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March 16, 2018

Water-saver protein could boost crop drought resistance

Observations of the three-part water-saving effects of a protein offer hope for improved drought resistance in crops

image of plant stomata openings

Figure 1: The KAI2 protein was important in lessening the width of plant stomata openings (pictured above), and thus likely reducing water loss through reducing transpiration.

© POWER AND SYRED/SCIENCE PHOTO LIBRARY

New understandings of a protein and its effect on the chemical pathway involved in plant pore-control, cell membrane maintenance and leaf waterproofing, offers new avenues for the cultivation of drought-resistant crops for arid regions.

The findings come from a team led by researchers from the RIKEN Center for Sustainable Resource Science, who looked into a protein called Karrikin Insensitive2 (KAI2)1. KAI2 recognizes a group of chemical compounds known as karrikins, which are found in smoke and help kick-start seed germination after fire events, but which are suspected to also play a role in internal plant signaling.

The team found that the KAI2 protein helps plants survive in water-scarce conditions by closing plant stomata—pores used for ‘breathing’ through which plants can also lose water—preventing the leakage of fluids from cell membranes and fluids evaporating from leaves, among other things. This is the first time, says lead author Lam-Son Tran, that KAI2 has been shown to be involved in regulating plant adaptation to drought.

To understand the protein’s effect better, the researchers studied the effects of mutations in KAI2 in Arabidopsis thaliana, also known as mouse-ear cress. The team observed that kai2 mutant plants had greater biomass than control plants when grown under well-watered conditions, but fared worse under drought conditions. Plants with the mutation in the KAI2 gene lost over 55 per cent of their biomass under drought conditions, while control plants only lost roughly 48 per cent.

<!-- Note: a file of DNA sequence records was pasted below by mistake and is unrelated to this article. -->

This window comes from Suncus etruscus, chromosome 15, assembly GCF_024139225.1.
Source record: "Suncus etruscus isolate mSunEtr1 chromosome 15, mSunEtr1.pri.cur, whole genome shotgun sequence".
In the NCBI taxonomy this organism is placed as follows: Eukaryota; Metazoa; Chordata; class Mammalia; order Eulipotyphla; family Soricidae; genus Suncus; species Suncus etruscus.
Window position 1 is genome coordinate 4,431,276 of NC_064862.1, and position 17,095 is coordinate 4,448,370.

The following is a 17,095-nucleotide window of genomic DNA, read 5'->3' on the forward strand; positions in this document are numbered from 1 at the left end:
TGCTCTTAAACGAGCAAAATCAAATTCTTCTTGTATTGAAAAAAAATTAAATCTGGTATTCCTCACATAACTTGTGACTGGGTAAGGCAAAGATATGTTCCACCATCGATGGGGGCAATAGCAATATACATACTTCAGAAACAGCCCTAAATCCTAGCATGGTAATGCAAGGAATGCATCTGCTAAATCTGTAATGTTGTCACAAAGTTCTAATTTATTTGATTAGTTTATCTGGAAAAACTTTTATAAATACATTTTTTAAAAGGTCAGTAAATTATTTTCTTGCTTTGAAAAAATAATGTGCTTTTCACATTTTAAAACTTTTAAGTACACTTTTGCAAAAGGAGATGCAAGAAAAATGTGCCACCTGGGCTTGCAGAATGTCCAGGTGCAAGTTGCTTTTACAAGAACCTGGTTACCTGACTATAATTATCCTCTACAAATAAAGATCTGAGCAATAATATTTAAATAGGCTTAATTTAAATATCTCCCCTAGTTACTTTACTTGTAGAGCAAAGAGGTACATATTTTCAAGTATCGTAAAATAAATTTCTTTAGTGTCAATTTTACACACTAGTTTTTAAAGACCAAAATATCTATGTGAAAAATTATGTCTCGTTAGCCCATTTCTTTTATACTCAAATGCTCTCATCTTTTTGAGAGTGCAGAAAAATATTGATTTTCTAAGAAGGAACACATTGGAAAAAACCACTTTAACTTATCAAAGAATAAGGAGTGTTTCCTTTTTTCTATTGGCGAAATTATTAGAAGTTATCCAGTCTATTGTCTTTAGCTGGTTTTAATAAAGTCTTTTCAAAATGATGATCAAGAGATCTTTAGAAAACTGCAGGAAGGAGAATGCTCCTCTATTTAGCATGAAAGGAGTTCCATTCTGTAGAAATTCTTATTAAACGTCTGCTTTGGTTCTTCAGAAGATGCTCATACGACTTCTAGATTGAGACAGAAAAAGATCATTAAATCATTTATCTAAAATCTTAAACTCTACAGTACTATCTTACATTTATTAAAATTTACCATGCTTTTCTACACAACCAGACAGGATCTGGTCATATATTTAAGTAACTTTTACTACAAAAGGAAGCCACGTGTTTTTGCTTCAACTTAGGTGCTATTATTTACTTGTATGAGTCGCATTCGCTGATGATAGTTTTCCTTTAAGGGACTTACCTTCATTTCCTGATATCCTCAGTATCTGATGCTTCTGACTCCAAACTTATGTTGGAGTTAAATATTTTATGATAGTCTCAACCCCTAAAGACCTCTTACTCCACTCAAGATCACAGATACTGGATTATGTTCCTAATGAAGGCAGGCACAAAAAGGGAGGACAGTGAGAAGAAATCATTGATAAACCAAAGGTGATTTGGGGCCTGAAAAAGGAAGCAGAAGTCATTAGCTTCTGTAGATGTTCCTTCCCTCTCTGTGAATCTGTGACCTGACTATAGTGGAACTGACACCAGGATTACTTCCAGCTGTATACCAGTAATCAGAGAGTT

The researchers suggest that plants with KAI2 defects may have fared worse partly because their stomata opened more widely than that of the control plants, but also because they suffered greater stress-induced cell membrane damage, which decreased the ability of the plants to retain water. This cell damage may be linked to an observed drop in the production of anthocyanins—plant pigments that are stimulated during drought to help protect plants. In addition, in the kai2 mutant plants the team found a downregulation of genes involved in the formation of the cuticle—the protective, waterproofing film covering the surface of leaves. By overexpressing the KAI2 gene, the researchers were able to increase the thickness of the cuticle.

Tran says that the team’s discoveries in Arabidopsis could have implications for food crops that are fundamental to world food security. Genetically modified drought-resilient varieties, the researchers suggest, could be developed by overexpressing the KAI2 gene to boost the protein’s effects on the plants.

References

  1. Li, W., Nguyen, K. H., Chu, H. D., Ha, C. V., Watanabe, Y., Osakabe, Y., Leyva-González, M. A., Sato, M., Toyooka, K., Voges, L. et al. The karrikin receptor KAI2 promotes drought resistance in Arabidopsis thaliana. PLoS Genetics 13, e1007076 (2017). doi: 10.1371/journal.pgen.1007076 (Link)